Sometimes, it’s less than meets the eye
Herald-News editorial August 23, 2012 6:52PM
Updated: September 25, 2012 10:39AM
Nepotism is a political wart that damages fairness and competence as well as public trust in government. It’s the result of arrogance and clout, part of the mix in a political fix.
A person of political influence gets a relative a job on the government payroll. Somebody with better qualifications gets aced out. It’s usually easy to recognize.
But claiming nepotism doesn’t make it so.
Take Ryan Lincoln, for example.
If he gets a job he has long wanted as a Joliet firefighter, we doubt it will have much to do with his grandfather being the mayor as some suggest with a knowing nod. He’s been on the department’s hiring list for five years, starting on the 130-name list barely at the midpoint. Because of others being removed from the list because they no longer meet all requirements, Lincoln is now No. 7, which means he would be among the eight probationary firefighters hired under a $2 million federal grant.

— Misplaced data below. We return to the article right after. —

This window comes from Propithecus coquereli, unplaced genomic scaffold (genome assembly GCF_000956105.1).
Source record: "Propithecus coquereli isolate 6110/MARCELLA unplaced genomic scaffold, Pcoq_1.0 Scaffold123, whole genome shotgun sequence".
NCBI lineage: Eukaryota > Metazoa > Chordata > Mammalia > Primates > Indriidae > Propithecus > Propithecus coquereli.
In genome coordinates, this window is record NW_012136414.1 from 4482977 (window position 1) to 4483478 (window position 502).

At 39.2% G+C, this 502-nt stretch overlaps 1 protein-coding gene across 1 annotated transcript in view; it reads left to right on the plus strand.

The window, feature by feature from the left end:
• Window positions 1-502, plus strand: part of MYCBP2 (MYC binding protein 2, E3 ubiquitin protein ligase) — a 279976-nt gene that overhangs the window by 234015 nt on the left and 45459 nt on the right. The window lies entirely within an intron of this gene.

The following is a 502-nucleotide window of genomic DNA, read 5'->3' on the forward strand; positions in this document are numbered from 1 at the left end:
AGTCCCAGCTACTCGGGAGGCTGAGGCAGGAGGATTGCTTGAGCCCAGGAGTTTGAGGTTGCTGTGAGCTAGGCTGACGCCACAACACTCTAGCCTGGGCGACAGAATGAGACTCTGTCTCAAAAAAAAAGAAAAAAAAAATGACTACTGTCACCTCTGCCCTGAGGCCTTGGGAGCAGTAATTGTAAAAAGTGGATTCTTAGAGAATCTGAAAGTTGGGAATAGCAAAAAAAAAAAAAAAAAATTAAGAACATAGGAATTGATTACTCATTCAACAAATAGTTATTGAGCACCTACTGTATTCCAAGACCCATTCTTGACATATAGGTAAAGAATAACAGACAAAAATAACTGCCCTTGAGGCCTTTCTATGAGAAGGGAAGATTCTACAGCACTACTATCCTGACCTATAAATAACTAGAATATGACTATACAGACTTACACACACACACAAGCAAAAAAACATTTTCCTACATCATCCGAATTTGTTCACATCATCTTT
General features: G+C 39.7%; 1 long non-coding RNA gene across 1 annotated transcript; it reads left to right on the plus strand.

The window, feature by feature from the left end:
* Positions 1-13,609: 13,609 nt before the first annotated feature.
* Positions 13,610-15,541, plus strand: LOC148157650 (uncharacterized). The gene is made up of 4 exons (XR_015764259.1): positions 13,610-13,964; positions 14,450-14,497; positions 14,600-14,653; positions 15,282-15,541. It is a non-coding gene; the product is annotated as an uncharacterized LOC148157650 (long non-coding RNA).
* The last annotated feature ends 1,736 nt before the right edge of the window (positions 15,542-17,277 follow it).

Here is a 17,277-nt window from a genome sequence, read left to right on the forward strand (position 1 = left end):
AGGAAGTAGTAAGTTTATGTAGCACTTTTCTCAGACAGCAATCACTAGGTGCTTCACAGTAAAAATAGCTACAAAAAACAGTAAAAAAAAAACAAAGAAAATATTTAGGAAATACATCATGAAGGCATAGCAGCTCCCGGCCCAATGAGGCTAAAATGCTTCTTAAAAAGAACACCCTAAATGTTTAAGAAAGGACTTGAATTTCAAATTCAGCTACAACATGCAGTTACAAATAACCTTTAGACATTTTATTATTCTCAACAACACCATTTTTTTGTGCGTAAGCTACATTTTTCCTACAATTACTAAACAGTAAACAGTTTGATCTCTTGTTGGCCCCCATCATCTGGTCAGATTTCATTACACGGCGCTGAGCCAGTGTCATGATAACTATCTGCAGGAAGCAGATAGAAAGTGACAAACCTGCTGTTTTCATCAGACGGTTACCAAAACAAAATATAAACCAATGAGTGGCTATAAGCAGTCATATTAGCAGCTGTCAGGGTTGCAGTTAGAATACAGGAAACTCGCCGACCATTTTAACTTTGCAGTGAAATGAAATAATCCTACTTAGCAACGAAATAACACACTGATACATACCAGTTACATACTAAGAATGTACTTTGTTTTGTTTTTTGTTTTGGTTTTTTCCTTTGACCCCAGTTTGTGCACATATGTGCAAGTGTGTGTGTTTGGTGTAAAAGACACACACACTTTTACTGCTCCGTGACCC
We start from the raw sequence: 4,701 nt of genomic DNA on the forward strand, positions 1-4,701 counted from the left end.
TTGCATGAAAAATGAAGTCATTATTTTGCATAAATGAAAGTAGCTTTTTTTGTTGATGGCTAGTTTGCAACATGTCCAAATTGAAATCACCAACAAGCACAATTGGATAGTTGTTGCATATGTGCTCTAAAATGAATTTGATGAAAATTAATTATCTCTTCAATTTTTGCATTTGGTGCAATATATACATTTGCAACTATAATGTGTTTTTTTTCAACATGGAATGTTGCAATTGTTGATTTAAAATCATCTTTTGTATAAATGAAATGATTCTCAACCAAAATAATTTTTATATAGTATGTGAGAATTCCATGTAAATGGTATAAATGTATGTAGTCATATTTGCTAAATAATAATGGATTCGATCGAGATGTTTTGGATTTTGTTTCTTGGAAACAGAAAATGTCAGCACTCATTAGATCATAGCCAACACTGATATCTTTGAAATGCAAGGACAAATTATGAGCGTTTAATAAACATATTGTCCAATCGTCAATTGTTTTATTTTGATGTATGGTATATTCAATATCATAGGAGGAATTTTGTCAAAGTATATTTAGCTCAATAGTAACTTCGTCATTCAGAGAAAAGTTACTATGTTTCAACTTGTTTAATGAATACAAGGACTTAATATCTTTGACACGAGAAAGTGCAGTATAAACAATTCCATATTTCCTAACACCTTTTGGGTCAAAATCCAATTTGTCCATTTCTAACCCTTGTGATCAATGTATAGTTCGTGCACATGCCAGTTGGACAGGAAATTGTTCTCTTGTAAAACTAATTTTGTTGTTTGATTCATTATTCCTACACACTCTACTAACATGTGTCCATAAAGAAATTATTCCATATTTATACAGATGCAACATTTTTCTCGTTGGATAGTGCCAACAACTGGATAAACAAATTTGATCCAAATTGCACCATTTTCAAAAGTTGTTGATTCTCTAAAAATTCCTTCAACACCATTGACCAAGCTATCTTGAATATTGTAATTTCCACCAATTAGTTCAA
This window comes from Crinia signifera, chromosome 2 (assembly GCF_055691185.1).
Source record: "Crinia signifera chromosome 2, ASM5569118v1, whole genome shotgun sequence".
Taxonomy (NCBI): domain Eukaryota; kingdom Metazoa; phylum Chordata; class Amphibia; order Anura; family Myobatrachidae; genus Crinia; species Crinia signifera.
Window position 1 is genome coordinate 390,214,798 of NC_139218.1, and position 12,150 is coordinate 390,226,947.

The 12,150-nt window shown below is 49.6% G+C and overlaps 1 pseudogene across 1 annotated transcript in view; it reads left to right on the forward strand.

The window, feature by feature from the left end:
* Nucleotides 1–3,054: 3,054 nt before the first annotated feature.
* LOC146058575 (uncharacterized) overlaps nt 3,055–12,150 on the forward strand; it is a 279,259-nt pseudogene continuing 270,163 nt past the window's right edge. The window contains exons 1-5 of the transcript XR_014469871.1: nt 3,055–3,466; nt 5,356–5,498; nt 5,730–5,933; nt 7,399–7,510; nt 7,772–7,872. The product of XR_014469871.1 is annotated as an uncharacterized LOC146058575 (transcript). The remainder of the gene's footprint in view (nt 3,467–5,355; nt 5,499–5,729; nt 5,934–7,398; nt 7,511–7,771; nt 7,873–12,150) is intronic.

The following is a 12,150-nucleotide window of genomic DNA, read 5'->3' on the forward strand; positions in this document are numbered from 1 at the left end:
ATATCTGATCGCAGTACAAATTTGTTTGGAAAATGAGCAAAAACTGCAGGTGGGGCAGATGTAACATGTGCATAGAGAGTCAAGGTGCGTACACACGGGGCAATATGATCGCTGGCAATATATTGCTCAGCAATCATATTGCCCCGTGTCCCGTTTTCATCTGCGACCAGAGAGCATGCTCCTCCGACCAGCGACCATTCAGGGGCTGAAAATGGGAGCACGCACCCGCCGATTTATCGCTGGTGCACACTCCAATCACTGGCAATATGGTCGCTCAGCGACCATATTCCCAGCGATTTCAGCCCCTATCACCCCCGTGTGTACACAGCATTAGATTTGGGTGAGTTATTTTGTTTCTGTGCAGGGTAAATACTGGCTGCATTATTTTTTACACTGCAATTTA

If this is being sold as a subtle form of nepotism, it’s not leaving a footprint. It seems to us that if you were to get a secure, well-paying job (starting salary of $57,000) via your family connections, it would have gone much quicker and easier than it has for Lincoln.
Four other members of the family of Mayor Thomas Giarrante, himself a former Joliet firefighter, serve on local fire departments, including two nephews on Joliet’s force, and there’s no evidence the mayor did anything to grease their way. He said his only role was talking to them about his firefighting career, which apparently inspired them to pursue it as well.
The Lincoln issue subtly clouded an honest difference of opinion over the $2 million grant, which aldermen have approved and that comes with strings — for example, the city can’t let fire department jobs go dark while using the federal money for new hires. But there’s an appeal process to grant exemptions.
Adding the jobs means the Joliet Fire Department won’t have to pay as much overtime, a bill that will push $900,000 this year. That also means the feds expect the city to maintain a full firefighter force of 210.
There’s plenty of room for skepticism regarding local government, but sometimes (admittedly the exception) what appears to be nepotism is not. We think that’s the case with Lincoln, who has waited in line just like everyone else.